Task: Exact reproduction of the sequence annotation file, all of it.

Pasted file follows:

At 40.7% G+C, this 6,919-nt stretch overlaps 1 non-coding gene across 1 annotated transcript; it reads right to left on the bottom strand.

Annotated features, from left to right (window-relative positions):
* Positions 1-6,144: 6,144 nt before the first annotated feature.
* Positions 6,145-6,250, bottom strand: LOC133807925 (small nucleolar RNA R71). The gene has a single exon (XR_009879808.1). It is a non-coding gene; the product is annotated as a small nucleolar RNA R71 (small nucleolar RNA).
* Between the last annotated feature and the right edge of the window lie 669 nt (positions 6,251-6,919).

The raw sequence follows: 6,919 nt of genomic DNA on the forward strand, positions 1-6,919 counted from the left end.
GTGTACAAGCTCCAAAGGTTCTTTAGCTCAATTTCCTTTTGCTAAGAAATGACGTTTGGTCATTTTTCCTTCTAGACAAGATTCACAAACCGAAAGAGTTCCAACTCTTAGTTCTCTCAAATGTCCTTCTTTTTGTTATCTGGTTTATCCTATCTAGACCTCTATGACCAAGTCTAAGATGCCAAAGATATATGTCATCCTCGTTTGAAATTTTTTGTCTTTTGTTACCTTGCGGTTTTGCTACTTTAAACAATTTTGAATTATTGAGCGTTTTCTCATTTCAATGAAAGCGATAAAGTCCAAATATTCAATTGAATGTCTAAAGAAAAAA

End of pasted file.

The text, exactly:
At 40.7% G+C, this 6,919-nt stretch overlaps 1 non-coding gene across 1 annotated transcript; it reads right to left on the bottom strand.

Annotated features, from left to right (window-relative positions):
* Positions 1-6,144: 6,144 nt before the first annotated feature.
* Positions 6,145-6,250, bottom strand: LOC133807925 (small nucleolar RNA R71). The gene has a single exon (XR_009879808.1). It is a non-coding gene; the product is annotated as a small nucleolar RNA R71 (small nucleolar RNA).
* Between the last annotated feature and the right edge of the window lie 669 nt (positions 6,251-6,919).

The raw sequence follows: 6,919 nt of genomic DNA on the forward strand, positions 1-6,919 counted from the left end.
GTGTACAAGCTCCAAAGGTTCTTTAGCTCAATTTCCTTTTGCTAAGAAATGACGTTTGGTCATTTTTCCTTCTAGACAAGATTCACAAACCGAAAGAGTTCCAACTCTTAGTTCTCTCAAATGTCCTTCTTTTTGTTATCTGGTTTATCCTATCTAGACCTCTATGACCAAGTCTAAGATGCCAAAGATATATGTCATCCTCGTTTGAAATTTTTTGTCTTTTGTTACCTTGCGGTTTTGCTACTTTAAACAATTTTGAATTATTGAGCGTTTTCTCATTTCAATGAAAGCGATAAAGTCCAAATATTCAATTGAATGTCTAAAGAAAAAA